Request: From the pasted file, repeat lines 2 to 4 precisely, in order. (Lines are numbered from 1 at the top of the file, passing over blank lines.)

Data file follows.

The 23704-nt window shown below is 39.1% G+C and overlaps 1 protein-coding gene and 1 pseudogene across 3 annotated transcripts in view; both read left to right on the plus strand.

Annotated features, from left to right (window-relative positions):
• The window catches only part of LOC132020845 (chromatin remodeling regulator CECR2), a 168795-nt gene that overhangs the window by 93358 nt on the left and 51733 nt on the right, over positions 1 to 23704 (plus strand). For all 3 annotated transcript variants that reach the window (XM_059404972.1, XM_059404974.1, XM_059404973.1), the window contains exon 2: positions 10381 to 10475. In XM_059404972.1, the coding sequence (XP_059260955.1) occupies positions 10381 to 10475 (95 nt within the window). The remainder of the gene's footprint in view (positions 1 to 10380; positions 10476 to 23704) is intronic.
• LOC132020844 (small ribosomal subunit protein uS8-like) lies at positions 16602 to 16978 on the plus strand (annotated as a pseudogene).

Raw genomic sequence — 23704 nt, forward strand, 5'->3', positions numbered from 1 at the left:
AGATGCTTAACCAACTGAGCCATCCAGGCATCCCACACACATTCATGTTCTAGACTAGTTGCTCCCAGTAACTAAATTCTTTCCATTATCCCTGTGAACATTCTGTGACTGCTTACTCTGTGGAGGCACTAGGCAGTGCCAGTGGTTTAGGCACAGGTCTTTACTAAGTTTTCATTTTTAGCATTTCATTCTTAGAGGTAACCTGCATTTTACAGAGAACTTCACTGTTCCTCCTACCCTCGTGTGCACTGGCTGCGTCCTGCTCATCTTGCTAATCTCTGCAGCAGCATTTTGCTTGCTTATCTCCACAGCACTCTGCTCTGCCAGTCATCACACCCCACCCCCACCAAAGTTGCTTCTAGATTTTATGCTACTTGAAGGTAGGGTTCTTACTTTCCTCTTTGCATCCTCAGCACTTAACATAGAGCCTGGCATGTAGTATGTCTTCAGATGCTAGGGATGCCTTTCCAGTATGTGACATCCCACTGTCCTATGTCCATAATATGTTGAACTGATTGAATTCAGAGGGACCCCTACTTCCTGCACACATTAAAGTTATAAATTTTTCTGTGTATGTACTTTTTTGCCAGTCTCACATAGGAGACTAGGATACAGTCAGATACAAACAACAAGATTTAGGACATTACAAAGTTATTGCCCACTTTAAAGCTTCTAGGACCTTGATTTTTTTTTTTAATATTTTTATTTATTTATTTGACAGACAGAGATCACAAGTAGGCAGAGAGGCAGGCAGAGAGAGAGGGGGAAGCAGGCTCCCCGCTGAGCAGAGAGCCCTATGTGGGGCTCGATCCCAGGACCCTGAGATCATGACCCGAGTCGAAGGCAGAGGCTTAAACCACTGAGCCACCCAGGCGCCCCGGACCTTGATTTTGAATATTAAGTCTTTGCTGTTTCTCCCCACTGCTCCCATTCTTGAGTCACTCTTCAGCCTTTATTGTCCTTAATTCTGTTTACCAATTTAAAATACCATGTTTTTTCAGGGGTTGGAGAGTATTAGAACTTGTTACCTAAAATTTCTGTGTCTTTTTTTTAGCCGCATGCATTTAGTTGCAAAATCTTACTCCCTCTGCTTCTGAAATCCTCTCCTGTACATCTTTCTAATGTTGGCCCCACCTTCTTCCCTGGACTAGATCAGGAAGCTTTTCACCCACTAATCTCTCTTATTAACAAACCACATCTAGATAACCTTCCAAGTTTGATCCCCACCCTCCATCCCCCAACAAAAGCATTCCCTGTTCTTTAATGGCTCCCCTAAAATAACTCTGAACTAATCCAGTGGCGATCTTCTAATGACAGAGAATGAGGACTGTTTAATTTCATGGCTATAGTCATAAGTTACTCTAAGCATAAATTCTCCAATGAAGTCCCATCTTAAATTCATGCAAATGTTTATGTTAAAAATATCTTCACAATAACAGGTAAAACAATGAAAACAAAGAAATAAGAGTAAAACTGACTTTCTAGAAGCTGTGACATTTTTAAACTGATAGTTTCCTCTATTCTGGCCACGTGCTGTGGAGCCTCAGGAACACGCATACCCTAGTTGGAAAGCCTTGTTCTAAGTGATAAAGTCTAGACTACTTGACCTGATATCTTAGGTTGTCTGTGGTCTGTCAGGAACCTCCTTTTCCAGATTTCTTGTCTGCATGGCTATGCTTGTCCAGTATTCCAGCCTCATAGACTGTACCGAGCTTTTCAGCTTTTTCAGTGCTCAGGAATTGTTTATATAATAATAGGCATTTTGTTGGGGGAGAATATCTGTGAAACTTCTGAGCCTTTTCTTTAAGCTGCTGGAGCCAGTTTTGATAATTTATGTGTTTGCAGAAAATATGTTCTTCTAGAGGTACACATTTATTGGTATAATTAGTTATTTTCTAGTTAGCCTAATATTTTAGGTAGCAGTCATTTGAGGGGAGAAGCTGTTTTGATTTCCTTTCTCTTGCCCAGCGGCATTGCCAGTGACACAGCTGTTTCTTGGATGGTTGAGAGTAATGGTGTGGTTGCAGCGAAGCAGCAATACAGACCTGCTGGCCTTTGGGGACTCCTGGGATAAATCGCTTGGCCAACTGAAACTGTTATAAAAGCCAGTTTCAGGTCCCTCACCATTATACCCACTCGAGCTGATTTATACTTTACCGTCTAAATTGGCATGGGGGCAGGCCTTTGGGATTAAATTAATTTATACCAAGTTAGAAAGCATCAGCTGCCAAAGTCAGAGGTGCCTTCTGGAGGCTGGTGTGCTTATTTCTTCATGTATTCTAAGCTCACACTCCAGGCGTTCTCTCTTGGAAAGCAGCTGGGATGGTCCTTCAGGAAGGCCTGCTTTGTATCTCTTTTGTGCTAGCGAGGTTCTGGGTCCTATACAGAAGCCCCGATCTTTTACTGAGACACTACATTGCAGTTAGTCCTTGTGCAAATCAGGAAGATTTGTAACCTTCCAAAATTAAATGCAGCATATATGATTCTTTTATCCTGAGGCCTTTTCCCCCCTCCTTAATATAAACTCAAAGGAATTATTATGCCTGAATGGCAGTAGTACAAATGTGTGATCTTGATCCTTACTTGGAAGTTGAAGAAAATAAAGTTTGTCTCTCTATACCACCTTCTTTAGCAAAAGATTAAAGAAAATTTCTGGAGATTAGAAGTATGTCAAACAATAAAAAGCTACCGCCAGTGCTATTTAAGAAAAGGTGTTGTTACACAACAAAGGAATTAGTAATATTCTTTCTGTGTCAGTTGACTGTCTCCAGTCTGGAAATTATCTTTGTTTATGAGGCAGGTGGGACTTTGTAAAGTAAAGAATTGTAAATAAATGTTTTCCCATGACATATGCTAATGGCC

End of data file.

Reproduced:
Annotated features, from left to right (window-relative positions):
• The window catches only part of LOC132020845 (chromatin remodeling regulator CECR2), a 168795-nt gene that overhangs the window by 93358 nt on the left and 51733 nt on the right, over positions 1 to 23704 (plus strand). For all 3 annotated transcript variants that reach the window (XM_059404972.1, XM_059404974.1, XM_059404973.1), the window contains exon 2: positions 10381 to 10475. In XM_059404972.1, the coding sequence (XP_059260955.1) occupies positions 10381 to 10475 (95 nt within the window). The remainder of the gene's footprint in view (positions 1 to 10380; positions 10476 to 23704) is intronic.
• LOC132020844 (small ribosomal subunit protein uS8-like) lies at positions 16602 to 16978 on the plus strand (annotated as a pseudogene).